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Effingham School District Purchases New Buses
Parked School Buses
Effingham County Schools will have two dozen new school buses next year.

Effingham students will have new rides next year.

Noting that the prices keep going up, Effingham County School officials decided to act sooner rather than later. The Effingham County Board of Education agreed to purchase two dozen new school buses at its Feb. 1 meeting. Most of the new buses will be ready for students when school starts for 2023-24 in August.

According to Dana King, transportation coordinator for the district, of Effingham County’s nearly 14,100 students, 64%, or 9,024 students, ride the school bus at least one way every day. The district currently has a fleet of 179 buses; and eight buses have been on order since June 2022. Of those, six should be delivered within two weeks.

King explained the additional new buses are necessary due to increasing student enrollment and to replace a number of buses that are more than 10 years old and have more than 100,000 miles on them. Many of the older buses also don’t have air conditioning nor a mechanical door, which puts extra strain on the driver to open and close the heavy door at each stop and may also contribute to employee injuries.

She added that out of necessity, 67 buses more than 10 years old are still being used to transport students every day. Of the district’s 18 SPED buses, five are older than 10 years and should also be replaced. Some even older buses that aren’t being used to transport students due to needing replacement parts more expensive than the bus is worth, are being scavenged for spare parts as needed.

In addition to air conditioning and a mechanical door, the new buses would be fitted with the new camera system to allow drivers to monitor student behavior on the bus. The current bus fleet is being retrofitted with the cameras a few every day. “So how that works is when something happens like a fight breaks out or a child's being disrespectful, the driver (pushes that) panic button,” King explained to the board. “Every time that driver hits that panic button, five minutes prior to that incident and five minutes after it'll automatically record.” She added that the system was used just that afternoon on a bus and the video was viewed transportation staff within 30 seconds.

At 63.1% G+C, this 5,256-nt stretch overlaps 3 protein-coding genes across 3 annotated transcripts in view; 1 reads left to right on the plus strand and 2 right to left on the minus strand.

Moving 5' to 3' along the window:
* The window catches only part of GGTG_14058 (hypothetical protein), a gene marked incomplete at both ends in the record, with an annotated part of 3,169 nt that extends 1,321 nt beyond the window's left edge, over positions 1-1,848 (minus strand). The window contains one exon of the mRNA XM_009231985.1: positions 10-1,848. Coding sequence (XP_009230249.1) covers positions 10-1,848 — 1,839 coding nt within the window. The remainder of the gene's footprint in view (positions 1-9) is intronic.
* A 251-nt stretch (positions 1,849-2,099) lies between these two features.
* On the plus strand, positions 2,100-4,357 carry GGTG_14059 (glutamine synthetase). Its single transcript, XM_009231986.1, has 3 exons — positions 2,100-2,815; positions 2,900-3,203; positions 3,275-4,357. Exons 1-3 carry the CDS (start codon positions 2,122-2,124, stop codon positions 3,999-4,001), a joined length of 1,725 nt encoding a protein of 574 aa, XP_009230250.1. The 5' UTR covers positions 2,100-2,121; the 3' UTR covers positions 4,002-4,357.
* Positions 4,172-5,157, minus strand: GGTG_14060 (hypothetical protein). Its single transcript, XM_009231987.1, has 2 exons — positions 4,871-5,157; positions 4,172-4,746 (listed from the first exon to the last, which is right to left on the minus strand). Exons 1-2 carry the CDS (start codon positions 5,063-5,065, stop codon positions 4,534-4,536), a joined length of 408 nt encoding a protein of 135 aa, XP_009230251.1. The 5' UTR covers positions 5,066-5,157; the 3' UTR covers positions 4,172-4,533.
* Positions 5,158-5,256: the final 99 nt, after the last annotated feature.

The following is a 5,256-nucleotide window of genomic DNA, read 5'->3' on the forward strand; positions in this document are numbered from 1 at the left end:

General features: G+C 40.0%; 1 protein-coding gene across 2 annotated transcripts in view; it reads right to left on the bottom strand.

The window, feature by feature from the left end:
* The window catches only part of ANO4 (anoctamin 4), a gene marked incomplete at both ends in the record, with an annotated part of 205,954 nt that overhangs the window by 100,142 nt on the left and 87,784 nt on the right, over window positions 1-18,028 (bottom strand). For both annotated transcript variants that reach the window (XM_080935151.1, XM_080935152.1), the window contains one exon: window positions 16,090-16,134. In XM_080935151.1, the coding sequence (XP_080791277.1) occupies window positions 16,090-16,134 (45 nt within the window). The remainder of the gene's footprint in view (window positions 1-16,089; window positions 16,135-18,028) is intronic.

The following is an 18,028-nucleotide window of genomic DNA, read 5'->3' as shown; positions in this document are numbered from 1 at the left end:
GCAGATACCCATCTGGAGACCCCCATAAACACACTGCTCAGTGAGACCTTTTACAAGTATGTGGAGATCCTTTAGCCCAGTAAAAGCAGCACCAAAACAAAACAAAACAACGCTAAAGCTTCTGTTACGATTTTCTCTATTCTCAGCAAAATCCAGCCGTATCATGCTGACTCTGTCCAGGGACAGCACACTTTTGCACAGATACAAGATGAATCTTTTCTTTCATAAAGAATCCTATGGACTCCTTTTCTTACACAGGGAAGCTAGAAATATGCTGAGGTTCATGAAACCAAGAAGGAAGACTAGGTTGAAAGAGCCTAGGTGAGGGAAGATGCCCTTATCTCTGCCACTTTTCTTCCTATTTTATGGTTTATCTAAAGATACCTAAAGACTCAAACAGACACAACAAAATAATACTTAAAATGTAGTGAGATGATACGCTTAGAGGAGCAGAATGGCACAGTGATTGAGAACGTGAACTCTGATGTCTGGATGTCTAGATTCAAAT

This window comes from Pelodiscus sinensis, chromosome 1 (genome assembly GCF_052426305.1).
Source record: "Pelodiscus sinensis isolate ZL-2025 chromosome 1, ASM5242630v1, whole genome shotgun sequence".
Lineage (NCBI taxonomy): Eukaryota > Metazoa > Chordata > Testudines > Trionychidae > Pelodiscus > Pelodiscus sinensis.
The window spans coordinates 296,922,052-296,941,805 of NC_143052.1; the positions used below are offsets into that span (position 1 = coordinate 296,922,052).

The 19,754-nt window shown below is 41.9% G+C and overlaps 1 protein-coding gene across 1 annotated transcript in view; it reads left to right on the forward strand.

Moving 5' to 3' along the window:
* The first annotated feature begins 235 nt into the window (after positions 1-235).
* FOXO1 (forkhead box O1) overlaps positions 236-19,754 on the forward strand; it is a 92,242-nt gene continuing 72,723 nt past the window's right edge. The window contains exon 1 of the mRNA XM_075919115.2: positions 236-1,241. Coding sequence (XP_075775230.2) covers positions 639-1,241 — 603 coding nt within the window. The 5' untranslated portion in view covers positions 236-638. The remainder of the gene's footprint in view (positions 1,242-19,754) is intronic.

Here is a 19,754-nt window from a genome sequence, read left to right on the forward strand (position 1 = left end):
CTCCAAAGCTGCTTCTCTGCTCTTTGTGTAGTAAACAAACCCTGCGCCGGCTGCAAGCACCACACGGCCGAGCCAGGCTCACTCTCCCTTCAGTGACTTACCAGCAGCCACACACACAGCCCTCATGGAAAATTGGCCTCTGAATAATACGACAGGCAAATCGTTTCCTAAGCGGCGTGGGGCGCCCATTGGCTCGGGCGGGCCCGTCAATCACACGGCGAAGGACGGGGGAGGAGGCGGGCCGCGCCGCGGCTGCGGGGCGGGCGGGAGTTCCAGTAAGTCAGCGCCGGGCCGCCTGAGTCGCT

King reiterated the transportation department’s mission is to transport the students to and from school safely with a mindset ready to learn. In addition to the morning and afternoon routes, buses are used continually throughout the day transporting students, for example, 28 daily shuttles from both high schools to Effingham College and Career Academy, among others. King explained there are 140 regular routes taking students to and from school and 413 daily runs (shuttles between schools, field trips or sports team trips) the transportation department completes each day. “Anytime you’re riding down the road, you’re going to see a bus running,” she said. King added the transportation department recently added two new routes – one for Ebenezer Elementary and Ebenezer Middle schools and another for the Guyton area. The department has hired four new drivers and offered CDL classes for district staff during the last two weeks of January.

At the end of her presentation, King delineated the purchase cost to the district for 25 72-passengerThomasville buses and three Thomasville lift (SPED) buses at just over $2.49 million. This amount includes a $1 million credit allotment and an additional $22,332 credit from the state for safety features such as the camera system and illuminated signs on the bus exterior. The initial cost was just over $3.57 million before the credits.

After brief discussion, the board agreed to go ahead and purchase the buses using Education Special Purpose Local Option Sales Tax (ESPLOST) funds to avoid any more price increases from the manufacturer. Twenty-four of the regular-ed buses are stock buses that should be delivered by August. The 25th bus may take up to 10 months to be delivered. Those 24 buses will allow the district to retire many of the older buses currently being used. King’s full presentation is available on the district’s website at under the School Board and “Meetings and Agendas” tab.